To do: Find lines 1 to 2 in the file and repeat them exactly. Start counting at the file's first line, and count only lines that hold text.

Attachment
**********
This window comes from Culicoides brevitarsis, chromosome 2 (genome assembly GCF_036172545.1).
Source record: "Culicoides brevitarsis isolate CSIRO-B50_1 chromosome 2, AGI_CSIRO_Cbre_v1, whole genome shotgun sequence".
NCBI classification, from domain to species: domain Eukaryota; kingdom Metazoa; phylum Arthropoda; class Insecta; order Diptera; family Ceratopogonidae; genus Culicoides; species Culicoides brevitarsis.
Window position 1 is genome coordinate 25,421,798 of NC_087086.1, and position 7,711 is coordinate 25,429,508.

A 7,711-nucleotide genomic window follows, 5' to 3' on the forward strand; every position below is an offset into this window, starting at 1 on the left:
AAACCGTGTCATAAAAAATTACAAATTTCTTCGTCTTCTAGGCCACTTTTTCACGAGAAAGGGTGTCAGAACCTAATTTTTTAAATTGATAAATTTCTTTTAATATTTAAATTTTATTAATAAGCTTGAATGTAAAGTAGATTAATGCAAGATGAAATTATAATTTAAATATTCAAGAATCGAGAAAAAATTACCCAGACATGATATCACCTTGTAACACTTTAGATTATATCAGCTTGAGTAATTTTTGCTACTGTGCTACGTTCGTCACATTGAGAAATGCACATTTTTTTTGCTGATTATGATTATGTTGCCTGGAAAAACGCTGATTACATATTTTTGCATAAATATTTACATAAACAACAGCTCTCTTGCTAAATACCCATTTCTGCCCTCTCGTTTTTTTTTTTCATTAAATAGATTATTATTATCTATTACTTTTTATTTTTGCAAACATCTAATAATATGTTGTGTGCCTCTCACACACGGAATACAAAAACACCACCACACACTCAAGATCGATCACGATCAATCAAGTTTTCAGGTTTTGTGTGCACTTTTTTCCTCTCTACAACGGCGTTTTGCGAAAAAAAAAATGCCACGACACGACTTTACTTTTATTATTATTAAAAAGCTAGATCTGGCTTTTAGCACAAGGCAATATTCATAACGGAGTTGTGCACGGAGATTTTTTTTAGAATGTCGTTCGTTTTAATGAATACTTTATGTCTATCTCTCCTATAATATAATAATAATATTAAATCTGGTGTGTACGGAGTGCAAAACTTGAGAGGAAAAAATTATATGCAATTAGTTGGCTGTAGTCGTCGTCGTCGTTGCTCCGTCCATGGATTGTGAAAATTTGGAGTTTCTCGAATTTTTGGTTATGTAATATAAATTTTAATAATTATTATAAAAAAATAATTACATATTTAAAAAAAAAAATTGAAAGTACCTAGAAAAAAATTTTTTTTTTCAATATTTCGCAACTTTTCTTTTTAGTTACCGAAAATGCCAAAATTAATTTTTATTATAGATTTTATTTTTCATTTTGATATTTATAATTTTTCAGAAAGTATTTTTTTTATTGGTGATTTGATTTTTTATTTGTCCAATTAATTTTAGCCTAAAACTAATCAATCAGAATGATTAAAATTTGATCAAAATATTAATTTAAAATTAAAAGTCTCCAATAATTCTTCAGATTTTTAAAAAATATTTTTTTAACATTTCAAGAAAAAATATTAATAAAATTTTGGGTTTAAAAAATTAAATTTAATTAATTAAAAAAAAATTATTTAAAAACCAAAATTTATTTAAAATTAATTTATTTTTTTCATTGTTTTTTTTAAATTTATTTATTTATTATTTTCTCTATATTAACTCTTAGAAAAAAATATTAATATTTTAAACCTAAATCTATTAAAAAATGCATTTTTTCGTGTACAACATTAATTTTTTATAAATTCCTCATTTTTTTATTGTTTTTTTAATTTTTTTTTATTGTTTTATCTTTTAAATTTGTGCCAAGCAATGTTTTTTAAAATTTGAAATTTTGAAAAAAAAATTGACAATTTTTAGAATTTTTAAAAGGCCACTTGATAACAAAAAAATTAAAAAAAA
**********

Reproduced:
This window comes from Culicoides brevitarsis, chromosome 2 (genome assembly GCF_036172545.1).
Source record: "Culicoides brevitarsis isolate CSIRO-B50_1 chromosome 2, AGI_CSIRO_Cbre_v1, whole genome shotgun sequence".